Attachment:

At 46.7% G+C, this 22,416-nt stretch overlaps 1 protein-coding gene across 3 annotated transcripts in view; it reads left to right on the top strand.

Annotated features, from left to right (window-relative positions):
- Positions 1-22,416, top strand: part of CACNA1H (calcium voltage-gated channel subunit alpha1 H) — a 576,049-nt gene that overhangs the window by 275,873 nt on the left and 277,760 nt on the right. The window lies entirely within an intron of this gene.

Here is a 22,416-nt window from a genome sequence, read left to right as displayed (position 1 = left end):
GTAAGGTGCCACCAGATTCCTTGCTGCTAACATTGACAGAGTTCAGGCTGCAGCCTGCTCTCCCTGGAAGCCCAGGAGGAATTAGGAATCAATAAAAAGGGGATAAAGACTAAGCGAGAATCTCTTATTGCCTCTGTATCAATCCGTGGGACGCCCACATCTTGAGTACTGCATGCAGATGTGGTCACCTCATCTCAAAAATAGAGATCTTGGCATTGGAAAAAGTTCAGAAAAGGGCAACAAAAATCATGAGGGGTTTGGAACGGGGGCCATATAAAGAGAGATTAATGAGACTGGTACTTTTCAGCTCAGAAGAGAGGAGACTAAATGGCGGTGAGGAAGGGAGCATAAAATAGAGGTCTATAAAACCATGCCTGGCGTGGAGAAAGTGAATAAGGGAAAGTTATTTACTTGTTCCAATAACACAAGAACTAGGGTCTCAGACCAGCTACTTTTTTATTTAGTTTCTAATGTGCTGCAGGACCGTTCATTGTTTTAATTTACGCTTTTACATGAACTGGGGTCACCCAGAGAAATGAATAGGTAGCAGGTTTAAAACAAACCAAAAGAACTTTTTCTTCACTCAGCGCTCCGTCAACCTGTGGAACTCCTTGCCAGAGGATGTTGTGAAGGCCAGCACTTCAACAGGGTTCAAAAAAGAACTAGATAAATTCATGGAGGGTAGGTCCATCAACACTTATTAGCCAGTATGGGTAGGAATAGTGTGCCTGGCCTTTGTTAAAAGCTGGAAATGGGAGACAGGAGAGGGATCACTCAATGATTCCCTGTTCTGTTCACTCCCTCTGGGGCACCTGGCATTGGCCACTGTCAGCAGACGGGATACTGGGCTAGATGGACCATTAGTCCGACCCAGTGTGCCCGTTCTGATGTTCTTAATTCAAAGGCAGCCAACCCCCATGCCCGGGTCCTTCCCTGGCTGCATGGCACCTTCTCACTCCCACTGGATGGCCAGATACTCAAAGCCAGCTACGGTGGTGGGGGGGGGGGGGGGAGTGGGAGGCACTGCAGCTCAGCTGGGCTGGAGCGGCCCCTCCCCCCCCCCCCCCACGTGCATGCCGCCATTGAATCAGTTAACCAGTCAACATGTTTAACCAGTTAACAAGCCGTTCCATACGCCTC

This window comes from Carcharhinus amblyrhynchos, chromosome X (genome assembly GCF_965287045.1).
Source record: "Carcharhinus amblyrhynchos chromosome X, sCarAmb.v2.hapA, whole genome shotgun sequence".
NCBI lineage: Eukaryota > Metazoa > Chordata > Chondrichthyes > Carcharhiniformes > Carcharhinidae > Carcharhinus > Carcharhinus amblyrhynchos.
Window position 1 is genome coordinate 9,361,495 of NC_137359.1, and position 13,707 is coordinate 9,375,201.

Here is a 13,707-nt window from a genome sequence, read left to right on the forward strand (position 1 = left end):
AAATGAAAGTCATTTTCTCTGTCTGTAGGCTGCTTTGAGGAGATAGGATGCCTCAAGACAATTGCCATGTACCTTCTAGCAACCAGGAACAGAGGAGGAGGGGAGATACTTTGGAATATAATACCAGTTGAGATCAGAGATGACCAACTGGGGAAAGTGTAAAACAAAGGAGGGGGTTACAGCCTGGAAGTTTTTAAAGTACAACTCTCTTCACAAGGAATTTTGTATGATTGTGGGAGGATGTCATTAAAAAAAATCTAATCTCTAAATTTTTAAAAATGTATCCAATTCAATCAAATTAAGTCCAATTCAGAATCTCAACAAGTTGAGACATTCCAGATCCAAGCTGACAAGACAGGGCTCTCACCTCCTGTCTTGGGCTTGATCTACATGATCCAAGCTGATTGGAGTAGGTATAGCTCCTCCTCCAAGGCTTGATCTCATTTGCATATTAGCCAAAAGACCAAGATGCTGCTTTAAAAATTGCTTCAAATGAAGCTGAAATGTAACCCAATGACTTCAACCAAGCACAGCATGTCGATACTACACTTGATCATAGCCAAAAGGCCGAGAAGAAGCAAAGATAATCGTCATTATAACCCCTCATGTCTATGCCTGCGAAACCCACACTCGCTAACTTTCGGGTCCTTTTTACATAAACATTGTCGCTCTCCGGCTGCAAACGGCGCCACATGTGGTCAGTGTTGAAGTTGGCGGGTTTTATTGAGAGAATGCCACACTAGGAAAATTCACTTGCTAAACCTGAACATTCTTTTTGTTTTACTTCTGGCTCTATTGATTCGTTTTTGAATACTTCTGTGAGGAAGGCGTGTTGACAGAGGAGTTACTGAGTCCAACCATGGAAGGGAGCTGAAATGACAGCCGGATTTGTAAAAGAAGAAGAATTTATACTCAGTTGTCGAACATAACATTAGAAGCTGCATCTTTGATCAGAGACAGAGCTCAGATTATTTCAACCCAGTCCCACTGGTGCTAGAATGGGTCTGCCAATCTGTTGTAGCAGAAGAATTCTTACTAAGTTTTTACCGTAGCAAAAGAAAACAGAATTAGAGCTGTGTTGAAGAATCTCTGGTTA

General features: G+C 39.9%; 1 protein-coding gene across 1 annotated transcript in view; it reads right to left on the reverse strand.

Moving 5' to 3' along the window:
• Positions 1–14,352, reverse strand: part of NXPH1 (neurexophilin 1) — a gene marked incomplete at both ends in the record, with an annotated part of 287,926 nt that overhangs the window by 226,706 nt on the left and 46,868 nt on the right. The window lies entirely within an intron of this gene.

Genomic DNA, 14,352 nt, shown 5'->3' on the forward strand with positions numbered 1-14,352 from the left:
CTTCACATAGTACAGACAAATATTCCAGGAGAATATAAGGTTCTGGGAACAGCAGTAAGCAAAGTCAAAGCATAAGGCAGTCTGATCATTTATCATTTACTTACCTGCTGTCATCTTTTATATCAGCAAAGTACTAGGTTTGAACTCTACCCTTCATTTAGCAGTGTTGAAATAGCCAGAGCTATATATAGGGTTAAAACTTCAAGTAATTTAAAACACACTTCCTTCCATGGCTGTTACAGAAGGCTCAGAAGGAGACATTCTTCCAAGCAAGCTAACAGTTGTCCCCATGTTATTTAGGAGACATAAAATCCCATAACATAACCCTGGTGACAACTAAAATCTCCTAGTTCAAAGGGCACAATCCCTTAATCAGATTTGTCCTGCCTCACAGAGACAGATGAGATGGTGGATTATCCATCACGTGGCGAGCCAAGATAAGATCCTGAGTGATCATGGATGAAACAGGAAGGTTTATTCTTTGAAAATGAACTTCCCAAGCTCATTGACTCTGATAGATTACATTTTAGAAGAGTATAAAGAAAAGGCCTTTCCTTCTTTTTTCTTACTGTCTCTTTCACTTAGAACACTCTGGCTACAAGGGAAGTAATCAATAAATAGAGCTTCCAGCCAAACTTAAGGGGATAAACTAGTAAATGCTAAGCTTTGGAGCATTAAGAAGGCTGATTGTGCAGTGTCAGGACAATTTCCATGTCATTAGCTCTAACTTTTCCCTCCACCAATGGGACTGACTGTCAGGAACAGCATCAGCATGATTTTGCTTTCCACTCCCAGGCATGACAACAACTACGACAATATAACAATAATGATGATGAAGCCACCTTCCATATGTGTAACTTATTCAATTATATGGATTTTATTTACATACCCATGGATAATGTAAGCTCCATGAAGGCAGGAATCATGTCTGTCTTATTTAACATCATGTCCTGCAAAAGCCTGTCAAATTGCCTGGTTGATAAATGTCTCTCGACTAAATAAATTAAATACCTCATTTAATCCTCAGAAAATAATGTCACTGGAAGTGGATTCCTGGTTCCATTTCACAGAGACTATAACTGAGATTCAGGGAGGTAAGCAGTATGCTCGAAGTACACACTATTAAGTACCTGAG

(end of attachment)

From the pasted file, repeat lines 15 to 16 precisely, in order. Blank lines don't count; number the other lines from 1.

Genomic DNA, 14,352 nt, shown 5'->3' on the forward strand with positions numbered 1-14,352 from the left:
CTTCACATAGTACAGACAAATATTCCAGGAGAATATAAGGTTCTGGGAACAGCAGTAAGCAAAGTCAAAGCATAAGGCAGTCTGATCATTTATCATTTACTTACCTGCTGTCATCTTTTATATCAGCAAAGTACTAGGTTTGAACTCTACCCTTCATTTAGCAGTGTTGAAATAGCCAGAGCTATATATAGGGTTAAAACTTCAAGTAATTTAAAACACACTTCCTTCCATGGCTGTTACAGAAGGCTCAGAAGGAGACATTCTTCCAAGCAAGCTAACAGTTGTCCCCATGTTATTTAGGAGACATAAAATCCCATAACATAACCCTGGTGACAACTAAAATCTCCTAGTTCAAAGGGCACAATCCCTTAATCAGATTTGTCCTGCCTCACAGAGACAGATGAGATGGTGGATTATCCATCACGTGGCGAGCCAAGATAAGATCCTGAGTGATCATGGATGAAACAGGAAGGTTTATTCTTTGAAAATGAACTTCCCAAGCTCATTGACTCTGATAGATTACATTTTAGAAGAGTATAAAGAAAAGGCCTTTCCTTCTTTTTTCTTACTGTCTCTTTCACTTAGAACACTCTGGCTACAAGGGAAGTAATCAATAAATAGAGCTTCCAGCCAAACTTAAGGGGATAAACTAGTAAATGCTAAGCTTTGGAGCATTAAGAAGGCTGATTGTGCAGTGTCAGGACAATTTCCATGTCATTAGCTCTAACTTTTCCCTCCACCAATGGGACTGACTGTCAGGAACAGCATCAGCATGATTTTGCTTTCCACTCCCAGGCATGACAACAACTACGACAATATAACAATAATGATGATGAAGCCACCTTCCATATGTGTAACTTATTCAATTATATGGATTTTATTTACATACCCATGGATAATGTAAGCTCCATGAAGGCAGGAATCATGTCTGTCTTATTTAACATCATGTCCTGCAAAAGCCTGTCAAATTGCCTGGTTGATAAATGTCTCTCGACTAAATAAATTAAATACCTCATTTAATCCTCAGAAAATAATGTCACTGGAAGTGGATTCCTGGTTCCATTTCACAGAGACTATAACTGAGATTCAGGGAGGTAAGCAGTATGCTCGAAGTACACACTATTAAGTACCTGAG